"The Three Burials of Melquiades Estrada" seems like just the kind of weird Western Tommy Lee Jones would choose to direct - dark, ghoulishly comic, very intelligent, relentless in driving its point home and perhaps most important, starring Tommy Lee Jones.
Jones was named best actor at the Cannes Film Festival for his portrayal of Pete Perkins, a west Texas ranch foreman who becomes best friends and a kind of father figure to Melquiades "Mel" Estrada, a young illegal immigrant from Mexico. Then Mel is killed by a border patrolman (Barry Pepper). The killing is an accident, but would not have happened if the border guard were not so headstrong and prone to violence, particularly against Mexicans.
When it appears that the local sheriff (Dwight Yoakam, who invests the role with complex humanity) is going to let the killing slide, Pete takes matters into his own hands. He kidnaps the border patrolman at gunpoint and forces him to dig up Mel's body. With the body slung over a pack horse and decaying by the day, the men head south over the arid mountains and across the Rio Grande, taking Mel home to Mexico to be buried.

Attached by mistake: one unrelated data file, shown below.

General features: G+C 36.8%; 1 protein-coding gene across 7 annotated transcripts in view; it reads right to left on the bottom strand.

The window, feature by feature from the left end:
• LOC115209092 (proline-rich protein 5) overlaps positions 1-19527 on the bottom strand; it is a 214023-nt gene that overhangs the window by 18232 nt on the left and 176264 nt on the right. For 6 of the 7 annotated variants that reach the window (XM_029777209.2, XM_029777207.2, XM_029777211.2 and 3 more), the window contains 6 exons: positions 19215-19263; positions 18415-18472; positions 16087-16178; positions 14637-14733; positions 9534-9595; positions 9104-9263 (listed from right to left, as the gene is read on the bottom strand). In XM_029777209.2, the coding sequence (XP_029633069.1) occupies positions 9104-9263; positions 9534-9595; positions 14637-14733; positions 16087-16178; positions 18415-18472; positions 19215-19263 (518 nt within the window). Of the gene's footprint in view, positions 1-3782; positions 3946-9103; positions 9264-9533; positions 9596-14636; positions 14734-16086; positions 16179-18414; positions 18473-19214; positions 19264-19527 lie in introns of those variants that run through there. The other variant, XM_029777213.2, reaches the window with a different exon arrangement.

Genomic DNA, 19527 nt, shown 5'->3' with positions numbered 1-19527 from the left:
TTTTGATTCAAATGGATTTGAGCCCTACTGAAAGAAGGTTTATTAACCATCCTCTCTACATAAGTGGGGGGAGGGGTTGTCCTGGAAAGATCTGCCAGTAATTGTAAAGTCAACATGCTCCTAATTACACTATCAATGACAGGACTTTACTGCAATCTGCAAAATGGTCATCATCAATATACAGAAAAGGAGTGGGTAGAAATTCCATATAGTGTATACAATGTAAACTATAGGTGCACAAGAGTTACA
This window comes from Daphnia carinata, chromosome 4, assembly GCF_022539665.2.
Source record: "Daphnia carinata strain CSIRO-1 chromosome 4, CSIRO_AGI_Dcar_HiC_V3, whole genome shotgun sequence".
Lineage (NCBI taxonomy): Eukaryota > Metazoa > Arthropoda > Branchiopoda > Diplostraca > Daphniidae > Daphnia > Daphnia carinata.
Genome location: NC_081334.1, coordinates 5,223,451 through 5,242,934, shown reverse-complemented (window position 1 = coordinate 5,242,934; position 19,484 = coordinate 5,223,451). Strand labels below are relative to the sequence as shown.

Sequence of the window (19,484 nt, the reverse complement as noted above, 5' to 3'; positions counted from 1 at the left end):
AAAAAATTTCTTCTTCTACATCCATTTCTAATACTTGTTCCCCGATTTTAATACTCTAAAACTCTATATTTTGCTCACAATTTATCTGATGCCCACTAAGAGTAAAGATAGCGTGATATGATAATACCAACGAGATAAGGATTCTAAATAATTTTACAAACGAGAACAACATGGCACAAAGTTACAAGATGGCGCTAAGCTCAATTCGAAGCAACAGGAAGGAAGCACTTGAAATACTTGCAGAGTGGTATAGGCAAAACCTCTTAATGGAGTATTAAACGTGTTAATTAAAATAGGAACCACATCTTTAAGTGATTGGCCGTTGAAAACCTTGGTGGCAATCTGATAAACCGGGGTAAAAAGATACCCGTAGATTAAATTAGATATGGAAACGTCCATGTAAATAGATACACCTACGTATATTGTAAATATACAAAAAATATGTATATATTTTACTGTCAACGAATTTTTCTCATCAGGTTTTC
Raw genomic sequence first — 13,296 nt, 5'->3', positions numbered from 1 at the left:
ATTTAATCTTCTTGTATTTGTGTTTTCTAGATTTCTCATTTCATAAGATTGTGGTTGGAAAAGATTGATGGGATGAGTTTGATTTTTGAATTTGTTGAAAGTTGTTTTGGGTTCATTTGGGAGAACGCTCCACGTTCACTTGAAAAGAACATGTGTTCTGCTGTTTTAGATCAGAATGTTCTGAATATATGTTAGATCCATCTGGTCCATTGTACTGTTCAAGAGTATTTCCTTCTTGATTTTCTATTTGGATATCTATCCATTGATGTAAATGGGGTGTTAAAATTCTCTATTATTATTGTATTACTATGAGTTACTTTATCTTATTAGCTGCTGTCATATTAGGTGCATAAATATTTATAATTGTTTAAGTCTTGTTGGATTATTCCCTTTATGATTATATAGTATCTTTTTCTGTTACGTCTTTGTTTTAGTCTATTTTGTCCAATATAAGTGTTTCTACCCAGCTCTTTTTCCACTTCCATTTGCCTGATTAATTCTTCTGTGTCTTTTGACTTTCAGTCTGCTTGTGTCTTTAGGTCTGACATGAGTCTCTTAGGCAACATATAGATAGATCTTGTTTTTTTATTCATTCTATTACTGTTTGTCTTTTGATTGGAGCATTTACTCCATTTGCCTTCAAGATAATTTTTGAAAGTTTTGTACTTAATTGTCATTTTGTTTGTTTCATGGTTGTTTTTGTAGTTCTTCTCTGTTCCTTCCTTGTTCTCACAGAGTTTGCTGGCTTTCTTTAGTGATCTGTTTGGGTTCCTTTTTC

It's a long way, and the border guard keeps trying to escape and Pete keeps banging him around and both the border guard and the body get to be in pretty sorry shape. When the corpse becomes infested with ants and the border guard is bitten by a rattlesnake you may find yourself wondering just how much grim comedy you will have to endure. On the other hand, there's something perversely fascinating about this whole epic voyage through hell, in part because the script by Mexican writer Guillermo Arriaga ("Amores Perros") is unpredictable and brilliantly constructed, slipping easily through time and space.
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